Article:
It's wintertime in Wine Country and our vines at Collier Falls are in a state of dormancy. As the temperature drops and the days get shorter, a physiological change occurs within grapevines that allows them to survive the cold winter months.
First, the vine sheds its leaves, slows down its metabolic processes and stops producing energy through photosynthesis. At this stage the plant relies on the stored energy it has accumulated through the growing season in the roots, trunk and cordons. This energy will be essential to kick-start the transition out of dormancy in a few months when the spring arrives.
Vines can survive the cold winter temperatures in Dry Creek Valley because of chemical changes that help protect their living cells inside. Water inside a plants’ cells can freeze during the winter, which can cause permanent damage if the cells were to rupture. During dormancy, grapevines have an amazing natural defense to this threat. Vines shut down the absorption of water from the root system so the vine does not take on any additional moisture, and it moves water out of the cells and into the inter-cellular area where it can safely freeze without causing damage.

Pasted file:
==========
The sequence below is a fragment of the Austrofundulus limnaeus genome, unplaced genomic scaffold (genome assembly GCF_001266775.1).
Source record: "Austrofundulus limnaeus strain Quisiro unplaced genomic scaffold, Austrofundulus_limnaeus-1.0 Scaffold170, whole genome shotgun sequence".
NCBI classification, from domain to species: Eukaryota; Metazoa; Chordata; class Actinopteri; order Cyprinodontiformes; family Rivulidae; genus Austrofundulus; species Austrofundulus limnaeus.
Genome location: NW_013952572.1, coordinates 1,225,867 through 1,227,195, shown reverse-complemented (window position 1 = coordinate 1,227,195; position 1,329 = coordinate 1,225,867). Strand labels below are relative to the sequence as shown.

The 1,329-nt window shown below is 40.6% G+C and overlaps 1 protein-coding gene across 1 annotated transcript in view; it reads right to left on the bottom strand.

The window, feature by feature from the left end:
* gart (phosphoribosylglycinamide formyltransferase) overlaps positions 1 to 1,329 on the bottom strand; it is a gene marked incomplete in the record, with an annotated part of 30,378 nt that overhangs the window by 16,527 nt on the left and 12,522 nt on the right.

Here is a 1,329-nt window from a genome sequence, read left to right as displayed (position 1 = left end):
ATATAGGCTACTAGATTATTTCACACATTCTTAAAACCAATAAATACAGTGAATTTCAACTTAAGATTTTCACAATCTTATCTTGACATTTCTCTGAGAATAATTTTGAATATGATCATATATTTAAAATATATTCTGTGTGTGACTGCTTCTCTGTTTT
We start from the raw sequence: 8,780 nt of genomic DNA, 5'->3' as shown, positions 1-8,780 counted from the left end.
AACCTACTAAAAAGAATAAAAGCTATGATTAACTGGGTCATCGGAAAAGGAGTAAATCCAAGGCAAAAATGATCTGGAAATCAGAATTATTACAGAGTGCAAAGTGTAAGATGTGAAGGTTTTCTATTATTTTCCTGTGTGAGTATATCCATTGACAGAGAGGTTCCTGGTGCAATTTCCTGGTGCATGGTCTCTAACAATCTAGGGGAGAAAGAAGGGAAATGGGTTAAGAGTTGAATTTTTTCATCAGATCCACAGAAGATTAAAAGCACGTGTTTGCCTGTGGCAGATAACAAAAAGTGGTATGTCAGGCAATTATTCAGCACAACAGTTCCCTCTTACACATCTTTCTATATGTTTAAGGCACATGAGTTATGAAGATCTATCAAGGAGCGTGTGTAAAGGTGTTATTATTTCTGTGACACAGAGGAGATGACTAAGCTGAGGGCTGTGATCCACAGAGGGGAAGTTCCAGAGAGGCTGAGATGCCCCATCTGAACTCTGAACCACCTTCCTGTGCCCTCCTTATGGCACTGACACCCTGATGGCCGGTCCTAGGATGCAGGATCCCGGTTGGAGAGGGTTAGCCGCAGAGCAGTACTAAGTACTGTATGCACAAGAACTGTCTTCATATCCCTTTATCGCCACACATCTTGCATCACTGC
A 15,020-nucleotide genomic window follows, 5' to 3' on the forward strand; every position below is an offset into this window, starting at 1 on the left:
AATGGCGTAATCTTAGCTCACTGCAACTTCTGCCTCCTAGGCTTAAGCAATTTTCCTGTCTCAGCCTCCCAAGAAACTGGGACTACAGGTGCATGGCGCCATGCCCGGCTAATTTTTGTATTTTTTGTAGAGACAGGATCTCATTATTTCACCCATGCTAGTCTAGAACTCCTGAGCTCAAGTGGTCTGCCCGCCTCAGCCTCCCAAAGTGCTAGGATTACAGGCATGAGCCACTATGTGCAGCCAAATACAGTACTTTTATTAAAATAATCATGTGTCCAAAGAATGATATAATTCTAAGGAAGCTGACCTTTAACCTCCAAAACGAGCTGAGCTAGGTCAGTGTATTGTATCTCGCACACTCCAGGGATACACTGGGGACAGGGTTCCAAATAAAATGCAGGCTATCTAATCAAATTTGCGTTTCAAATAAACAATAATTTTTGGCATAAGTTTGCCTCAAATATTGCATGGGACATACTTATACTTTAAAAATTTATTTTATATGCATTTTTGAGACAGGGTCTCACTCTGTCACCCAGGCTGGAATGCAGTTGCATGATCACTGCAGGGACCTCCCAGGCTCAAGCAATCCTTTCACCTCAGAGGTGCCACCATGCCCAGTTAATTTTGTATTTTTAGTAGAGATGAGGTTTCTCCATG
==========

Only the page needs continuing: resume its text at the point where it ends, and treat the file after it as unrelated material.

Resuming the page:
What we don’t want is a heat spell in late winter. That's because it can trigger a premature awakening of the vines from their dormant state, and leave them susceptible to damage if the cold weather returns. Cover crops offer some protection against this issue, because the vegetation traps the colder temperatures near the soil, and helps to ensure the vines stay dormant until spring. In the meantime, we’ll put another log on the fire and open a bottle of Zinfandel to stay warm